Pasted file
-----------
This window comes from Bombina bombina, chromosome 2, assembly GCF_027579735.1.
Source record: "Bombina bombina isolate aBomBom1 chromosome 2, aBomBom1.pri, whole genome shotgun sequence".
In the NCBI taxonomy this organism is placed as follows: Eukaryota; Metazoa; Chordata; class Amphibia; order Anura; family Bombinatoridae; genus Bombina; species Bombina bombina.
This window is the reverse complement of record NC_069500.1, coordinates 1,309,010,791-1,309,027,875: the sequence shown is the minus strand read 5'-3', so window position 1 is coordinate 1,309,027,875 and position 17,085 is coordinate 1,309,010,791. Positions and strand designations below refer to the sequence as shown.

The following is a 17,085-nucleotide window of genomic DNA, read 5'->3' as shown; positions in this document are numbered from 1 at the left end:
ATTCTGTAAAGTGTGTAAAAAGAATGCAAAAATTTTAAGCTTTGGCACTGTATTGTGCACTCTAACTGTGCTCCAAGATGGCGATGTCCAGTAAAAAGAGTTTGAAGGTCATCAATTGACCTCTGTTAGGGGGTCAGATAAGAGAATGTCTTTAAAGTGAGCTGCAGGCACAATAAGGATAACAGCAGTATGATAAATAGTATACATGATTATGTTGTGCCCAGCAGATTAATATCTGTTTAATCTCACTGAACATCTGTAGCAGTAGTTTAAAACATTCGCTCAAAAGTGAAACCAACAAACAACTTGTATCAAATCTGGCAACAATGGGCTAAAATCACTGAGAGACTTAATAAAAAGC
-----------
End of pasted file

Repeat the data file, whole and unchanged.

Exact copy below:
This window comes from Bombina bombina, chromosome 2, assembly GCF_027579735.1.
Source record: "Bombina bombina isolate aBomBom1 chromosome 2, aBomBom1.pri, whole genome shotgun sequence".
In the NCBI taxonomy this organism is placed as follows: Eukaryota; Metazoa; Chordata; class Amphibia; order Anura; family Bombinatoridae; genus Bombina; species Bombina bombina.
This window is the reverse complement of record NC_069500.1, coordinates 1,309,010,791-1,309,027,875: the sequence shown is the minus strand read 5'-3', so window position 1 is coordinate 1,309,027,875 and position 17,085 is coordinate 1,309,010,791. Positions and strand designations below refer to the sequence as shown.

The following is a 17,085-nucleotide window of genomic DNA, read 5'->3' as shown; positions in this document are numbered from 1 at the left end:
ATTCTGTAAAGTGTGTAAAAAGAATGCAAAAATTTTAAGCTTTGGCACTGTATTGTGCACTCTAACTGTGCTCCAAGATGGCGATGTCCAGTAAAAAGAGTTTGAAGGTCATCAATTGACCTCTGTTAGGGGGTCAGATAAGAGAATGTCTTTAAAGTGAGCTGCAGGCACAATAAGGATAACAGCAGTATGATAAATAGTATACATGATTATGTTGTGCCCAGCAGATTAATATCTGTTTAATCTCACTGAACATCTGTAGCAGTAGTTTAAAACATTCGCTCAAAAGTGAAACCAACAAACAACTTGTATCAAATCTGGCAACAATGGGCTAAAATCACTGAGAGACTTAATAAAAAGC